The American Society for Microbiology (ASM) is pleased to submit the following testimony on the Fiscal Year (FY) 2014 appropriation for the National Science Foundation (NSF). The ASM is the largest single life science organization in the world with more than 37,000 members.
The National Science Foundation supports fundamental research and education across all fields of science and engineering. There is no doubt that NSF funded research contributes greatly to the Nation’s economic growth and improves quality of life. Since its creation in 1950, the NSF mission has been to promote the progress of science and broadly stimulate discovery and innovation important to human welfare.
NSF provides more than 20 percent of federal support for basic research at US academic institutions with approximately11,000 new grant awards per year selected from over 40,000 proposals. Every year, the NSF supports at least 200,000 scientists, engineers, educators and students at universities, laboratories, and research sites throughout the United States and worldwide. NSF resources also fuel the Nation’s strategy to elevate K-12 education in science, technology, engineering and mathematics (STEM), toward a science literate public and an expanded technical workforce.
The ASM is concerned about sequestration cuts to the NSF budget. NSF’s tradition of expending most of its budget to support extramural projects will inevitably link budget cuts to diminished research throughout the country. We urge Congress to support the NSF FY 2014 budget at the highest level possible.
NSF Funding Stimulates Innovation, Research and Infrastructure
Each year, nearly all of the NSF’s appropriation directly supports extramural STEM related activities. In the Agency’s FY 2013 budget request, 81 percent was allocated for research and related activities, 12 percent for STEM education and workforce expansion, and 3 percent for major research equipment and infrastructure construction. NSF funding of individual and institutional research collectively empowers the US research enterprise as NSF fulfills strategic goals to: “transform the frontiers and innovate for society.”
Most NSF research funding distributed each year supports US academic institutions (77 percent in FY 2013). In a recent funding cycle, NSF's share of federal funding for basic academic research in the United States included: 48 percent for physical sciences, 39 percent for engineering, 59 percent for environmental sciences, 61 percent for social sciences, 64 percent for mathematics, 64 percent for non NIH biological sciences, and 81 percent for computer sciences. The broad scope of the NSF’s mission allows for funding to most of the nation’s academic STEM-associated departments, schools, and disciplines. In FY 2011, the NSF awarded 11,200 competitive awards to 1,875 institutions, supporting 276,000 researchers, postdoctoral fellows, trainees, teachers and students.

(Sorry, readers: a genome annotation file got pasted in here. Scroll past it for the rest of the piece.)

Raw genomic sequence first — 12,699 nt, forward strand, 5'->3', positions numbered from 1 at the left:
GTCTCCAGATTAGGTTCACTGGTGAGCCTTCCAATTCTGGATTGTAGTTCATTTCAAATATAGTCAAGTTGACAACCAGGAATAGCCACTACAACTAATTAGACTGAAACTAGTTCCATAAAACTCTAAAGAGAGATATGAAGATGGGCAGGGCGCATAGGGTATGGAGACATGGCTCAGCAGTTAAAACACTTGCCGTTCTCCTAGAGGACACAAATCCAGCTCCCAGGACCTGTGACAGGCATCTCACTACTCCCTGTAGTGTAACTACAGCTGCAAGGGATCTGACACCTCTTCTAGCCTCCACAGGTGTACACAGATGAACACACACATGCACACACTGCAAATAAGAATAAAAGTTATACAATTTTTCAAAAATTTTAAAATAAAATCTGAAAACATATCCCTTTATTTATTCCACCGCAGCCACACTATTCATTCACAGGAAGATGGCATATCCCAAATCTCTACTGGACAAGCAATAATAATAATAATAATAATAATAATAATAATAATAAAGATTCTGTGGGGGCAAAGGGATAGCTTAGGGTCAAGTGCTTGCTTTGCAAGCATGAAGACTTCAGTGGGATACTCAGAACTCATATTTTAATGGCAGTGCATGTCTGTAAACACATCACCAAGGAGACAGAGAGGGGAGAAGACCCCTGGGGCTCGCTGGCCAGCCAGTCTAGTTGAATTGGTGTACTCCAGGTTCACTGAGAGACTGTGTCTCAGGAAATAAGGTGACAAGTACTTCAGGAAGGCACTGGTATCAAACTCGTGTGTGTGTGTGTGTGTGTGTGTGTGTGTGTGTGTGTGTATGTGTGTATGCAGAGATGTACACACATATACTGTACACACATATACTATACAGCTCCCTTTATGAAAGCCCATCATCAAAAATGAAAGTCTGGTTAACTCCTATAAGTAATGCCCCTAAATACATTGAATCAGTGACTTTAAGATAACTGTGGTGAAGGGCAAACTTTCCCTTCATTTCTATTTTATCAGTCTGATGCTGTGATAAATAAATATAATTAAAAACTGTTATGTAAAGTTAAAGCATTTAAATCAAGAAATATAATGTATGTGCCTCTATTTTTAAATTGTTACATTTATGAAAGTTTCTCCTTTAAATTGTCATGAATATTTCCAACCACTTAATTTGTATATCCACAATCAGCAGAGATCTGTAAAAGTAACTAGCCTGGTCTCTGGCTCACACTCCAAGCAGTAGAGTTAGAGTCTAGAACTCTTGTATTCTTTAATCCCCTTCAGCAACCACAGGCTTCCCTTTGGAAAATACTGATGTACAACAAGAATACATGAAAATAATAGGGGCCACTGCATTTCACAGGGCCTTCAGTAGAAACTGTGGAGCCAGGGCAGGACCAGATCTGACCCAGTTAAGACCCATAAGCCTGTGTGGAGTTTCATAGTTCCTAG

US industries commercializing STEM discoveries are increasingly reliant on scientists and engineers outside of industry for basic research. Reports like the National Science Board’s 2012 ‘Science and Engineering Indicators’ consistently point to the United States’ world class universities as incubators for economically valuable technology based products, as well as the dire need for more US students in STEM graduate programs.
Declines in state funding are threatening public university recruitment of top tier faculty and students, research performance and training of new scientists and engineers. According to an NSF report released in September, state per student funding for the Nation’s principal public research universities dropped an average of 20 percent between 2002 and 2010, with some states falling as much as 48 percent. NSF has a long tradition of supporting new generations of scientists and engineers. Since 1952, it has awarded 44,000 Graduate Research Fellowships. More than 200 Nobel laureates have benefited from NSF funding and include half of the 2012 winners. The FY 2013 budget request included $19 million for the NSSF Innovation Corps, among multiple programs to promote research training and careers.